Opportunity and danger….Unrealistic approaches seem in good supply on both sides. Count on what a TV journalist pal here calls ‘the hurt’. Why, we have even heard the criticism that the ahead-of-schedule venues were built too fast (one fifth of mankind, motivated, no unions – go figure). The torch relay ambushes are perceived by ordinary Chinese as orchestrated humiliation of the Chinese people by ‘the West’, and they will not forget it. However, the government’s reaction to it all will set the tone that survives The Games. The intellectuals seem to feel that a change management policy for Tibet was maybe not the best route for the government, but rather just a gradual opening up to the danger/opportunity (the same character in Chinese) of the world at large; do your worst!
Spin… In China Daily meanwhile the propaganda machine is in overdrive. I read the relentless articles on historical claims, on Chinese ex-pats starting blogs and websites to defend their country’s reputation, various criticisms of the Dalai Lama, photographs of him at an all-China delegation in 1954… and even funny stories about the harassment of the torch relay as it made its way to the destination city in other Olympic years (a spin attempt to put the protests into some kind of perspective).
I hope this does not make me sound insensitive. It is hard not to side with this struggling nation, if one has to be crude about a position. I’m just trying to illustrate that the ways the bandwagon is currently framing these issues, will – as my mother used to say – end in tears. Even my landlord wrings his hands and raises the issue with me; he seemed quite cheered to see I had considerable sympathy for the government and the Han people here. The Chinese should note the West has cultivated the fine tradition of ignoring protestors, especially its own. I am glad not to be here to witness the painfully self-conscious and sensitive mainlanders withstand their rights of passage to the international “community”, at least not the highly publicized portion. The weeks it will take the Olympic torch to reach China look like an eternity to the us ex-pat sinophiles.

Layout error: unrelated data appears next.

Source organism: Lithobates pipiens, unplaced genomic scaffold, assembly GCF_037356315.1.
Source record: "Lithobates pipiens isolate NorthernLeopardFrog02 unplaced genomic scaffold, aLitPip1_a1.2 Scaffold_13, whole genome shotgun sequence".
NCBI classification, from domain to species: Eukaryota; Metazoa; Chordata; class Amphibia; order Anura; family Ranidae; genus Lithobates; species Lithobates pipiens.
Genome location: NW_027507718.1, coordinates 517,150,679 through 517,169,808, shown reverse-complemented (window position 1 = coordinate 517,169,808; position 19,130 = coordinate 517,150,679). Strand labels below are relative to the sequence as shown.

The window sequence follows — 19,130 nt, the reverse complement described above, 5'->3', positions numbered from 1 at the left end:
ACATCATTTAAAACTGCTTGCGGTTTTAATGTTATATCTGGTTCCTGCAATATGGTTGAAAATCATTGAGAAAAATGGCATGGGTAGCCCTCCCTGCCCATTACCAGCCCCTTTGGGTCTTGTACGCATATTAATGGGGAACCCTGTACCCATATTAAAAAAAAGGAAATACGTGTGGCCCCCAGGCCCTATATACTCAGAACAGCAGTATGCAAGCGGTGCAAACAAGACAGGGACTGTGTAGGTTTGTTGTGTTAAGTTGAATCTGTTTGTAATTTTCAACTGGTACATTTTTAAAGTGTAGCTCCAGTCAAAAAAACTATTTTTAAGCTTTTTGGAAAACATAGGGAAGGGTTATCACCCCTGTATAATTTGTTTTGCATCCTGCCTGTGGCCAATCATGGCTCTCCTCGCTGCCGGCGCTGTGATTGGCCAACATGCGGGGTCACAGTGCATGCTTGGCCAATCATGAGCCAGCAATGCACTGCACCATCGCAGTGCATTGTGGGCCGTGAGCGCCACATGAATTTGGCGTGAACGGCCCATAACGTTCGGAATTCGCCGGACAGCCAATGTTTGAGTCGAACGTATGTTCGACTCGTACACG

One Comment on "The Olympic Protest Primer"

  1. An Xin April 22, 2008 at 10:28 am · Reply

    An Xin sends these “Pro-China factoids” to stimulate more discussion.
    1. The central government has established 24/7 television broadcasting and radio stations in Tibet, in Tibetan, to preserve their language through modern technology. I suspect the Dalai Lama’s folks know once Tibet connects with the world the prospect of returning to a remote theocracy will continue to shrink.
    2. Tibetan minerals are used in everything from plastics to electronics. With respect to the delicacy of the ecosystem in Tibet, the mountains in many places do not need to be strip mined to access rich mineral resources; the mountains in many parts are disintegrating slowly but surely, the mineral sand already broken down into its constituents, and otherwise blowing away.